As international troops prepare to leave Afghanistan, and many foreign aid groups follow, Afghans are grappling with how the exodus will affect the country's fragile economy. Ayesha Tanzeem reports from the Afghan capital, Kabul.
Video

Video Poverty, Ignorance Force Underage Girls Into Marriage

The recent marriage of a 17-year old Chechen girl to a local police chief who was 30 years older and already had a wife caused an outcry in Russia and beyond. The bride was reportedly forced to marry and her parents were intimidated into giving their consent. The union spotlighted yet again the plight of many underage girls in developing countries. Zlatica Hoke reports poverty, ignorance and fear are behind the practice, especially in Asia and Africa.
Video

Video South Korea Marks Gwangju Uprising Anniversary

South Korea this week marked the 35th anniversary of a protest that turned deadly. The Gwangju Uprising is credited with starting the country’s democratic revolution after it was violently quelled by South Korea’s former military rulers. But as Jason Strother reports, some observers worry that democracy has recently been eroded.
Video

Video California’s Water System Not Created To Handle Current Drought

The drought in California is moving into its fourth year. While the state's governor is mandating a reduction in urban water use, most of the water used in California is for agriculture. But both city dwellers and farmers are feeling the impact of the drought. Some experts say the state’s water system was not created to handle long periods of drought. Elizabeth Lee reports from Ventura County, an agricultural region just northwest of Los Angeles.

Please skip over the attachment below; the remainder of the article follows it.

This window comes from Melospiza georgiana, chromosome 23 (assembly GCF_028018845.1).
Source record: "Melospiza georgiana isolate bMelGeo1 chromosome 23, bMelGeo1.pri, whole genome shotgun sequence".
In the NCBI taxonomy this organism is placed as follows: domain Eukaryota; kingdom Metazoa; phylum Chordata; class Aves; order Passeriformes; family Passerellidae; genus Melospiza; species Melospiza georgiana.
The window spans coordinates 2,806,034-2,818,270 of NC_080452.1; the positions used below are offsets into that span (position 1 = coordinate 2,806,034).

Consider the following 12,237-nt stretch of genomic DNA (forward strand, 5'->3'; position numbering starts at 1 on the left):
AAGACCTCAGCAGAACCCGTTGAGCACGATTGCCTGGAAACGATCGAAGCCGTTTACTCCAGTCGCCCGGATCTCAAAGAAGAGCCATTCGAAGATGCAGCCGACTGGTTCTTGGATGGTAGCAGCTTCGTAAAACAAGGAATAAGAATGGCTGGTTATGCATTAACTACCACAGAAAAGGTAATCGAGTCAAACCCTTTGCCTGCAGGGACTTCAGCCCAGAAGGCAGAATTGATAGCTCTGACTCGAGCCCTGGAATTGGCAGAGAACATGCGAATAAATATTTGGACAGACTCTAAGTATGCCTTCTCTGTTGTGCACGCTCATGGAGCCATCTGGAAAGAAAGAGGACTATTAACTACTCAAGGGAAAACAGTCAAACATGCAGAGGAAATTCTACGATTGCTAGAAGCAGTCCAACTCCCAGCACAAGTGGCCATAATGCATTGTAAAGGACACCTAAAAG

Video

Video How to Clone a Mammoth: The Science of De-Extinction

An international team of scientists has sequenced the complete genome of the woolly mammoth. Led by the Swedish Museum of Natural History in Stockholm, the work opens the door to recreate the huge herbivore, which last roamed the Earth 4,000 years ago. VOA’s Rosanne Skirble considers the science of de-extinction and its place on the planet
Video

Video Blind Boy Defines His Life with Music

Cole Moran was born blind. He also has cognitive delays and other birth defects. He has to learn everything by ear. Nevertheless, the 12-year-old has had an insatiable love for music since he was born. VOA’s June Soh introduces us to the young phenomenal harmonica player.

VOA Blogs